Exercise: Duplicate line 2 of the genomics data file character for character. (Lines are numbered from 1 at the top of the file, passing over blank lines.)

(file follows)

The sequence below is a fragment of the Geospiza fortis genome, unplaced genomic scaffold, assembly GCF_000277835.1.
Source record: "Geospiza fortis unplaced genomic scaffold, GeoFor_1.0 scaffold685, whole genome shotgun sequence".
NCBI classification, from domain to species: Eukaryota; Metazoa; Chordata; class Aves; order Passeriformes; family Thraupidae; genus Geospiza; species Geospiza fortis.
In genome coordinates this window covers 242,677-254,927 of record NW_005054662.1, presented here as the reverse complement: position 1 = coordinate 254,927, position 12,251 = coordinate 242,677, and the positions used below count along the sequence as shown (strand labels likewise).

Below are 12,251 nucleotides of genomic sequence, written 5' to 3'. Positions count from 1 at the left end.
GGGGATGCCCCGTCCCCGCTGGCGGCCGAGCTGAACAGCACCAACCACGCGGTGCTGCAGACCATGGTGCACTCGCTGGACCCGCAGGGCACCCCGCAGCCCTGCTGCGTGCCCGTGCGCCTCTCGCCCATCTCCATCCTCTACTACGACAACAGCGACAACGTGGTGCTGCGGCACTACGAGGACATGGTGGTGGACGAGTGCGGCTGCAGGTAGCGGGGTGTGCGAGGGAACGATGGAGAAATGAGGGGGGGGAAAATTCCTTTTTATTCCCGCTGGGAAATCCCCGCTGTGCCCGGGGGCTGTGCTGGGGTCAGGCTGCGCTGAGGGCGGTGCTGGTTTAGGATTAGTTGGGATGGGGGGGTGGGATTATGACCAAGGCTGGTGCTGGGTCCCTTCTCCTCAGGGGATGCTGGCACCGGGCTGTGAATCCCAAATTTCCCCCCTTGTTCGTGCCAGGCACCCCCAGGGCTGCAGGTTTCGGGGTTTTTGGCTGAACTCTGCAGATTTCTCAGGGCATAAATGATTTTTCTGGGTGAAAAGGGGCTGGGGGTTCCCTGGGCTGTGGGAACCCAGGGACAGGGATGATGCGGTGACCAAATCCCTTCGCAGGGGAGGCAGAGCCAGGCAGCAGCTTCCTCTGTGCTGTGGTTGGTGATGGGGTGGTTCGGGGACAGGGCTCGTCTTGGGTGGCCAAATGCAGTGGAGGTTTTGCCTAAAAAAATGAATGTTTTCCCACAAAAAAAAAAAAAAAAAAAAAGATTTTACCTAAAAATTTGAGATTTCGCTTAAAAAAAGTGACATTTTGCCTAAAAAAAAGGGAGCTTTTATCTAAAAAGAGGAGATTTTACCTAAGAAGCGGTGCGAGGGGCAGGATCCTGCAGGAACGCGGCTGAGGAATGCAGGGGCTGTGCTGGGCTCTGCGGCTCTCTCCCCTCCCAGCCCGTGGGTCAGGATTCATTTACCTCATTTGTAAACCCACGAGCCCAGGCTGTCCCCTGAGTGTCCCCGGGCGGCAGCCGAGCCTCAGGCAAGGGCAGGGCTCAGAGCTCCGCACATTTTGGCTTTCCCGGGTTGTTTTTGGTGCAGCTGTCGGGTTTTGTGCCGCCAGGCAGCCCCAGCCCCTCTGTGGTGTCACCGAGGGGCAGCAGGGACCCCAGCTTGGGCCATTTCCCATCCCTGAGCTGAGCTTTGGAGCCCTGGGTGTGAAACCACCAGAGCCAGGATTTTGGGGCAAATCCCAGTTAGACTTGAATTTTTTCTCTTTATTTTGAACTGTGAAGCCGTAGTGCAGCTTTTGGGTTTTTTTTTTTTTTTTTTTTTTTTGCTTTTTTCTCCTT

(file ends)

Source record: "Geospiza fortis unplaced genomic scaffold, GeoFor_1.0 scaffold685, whole genome shotgun sequence".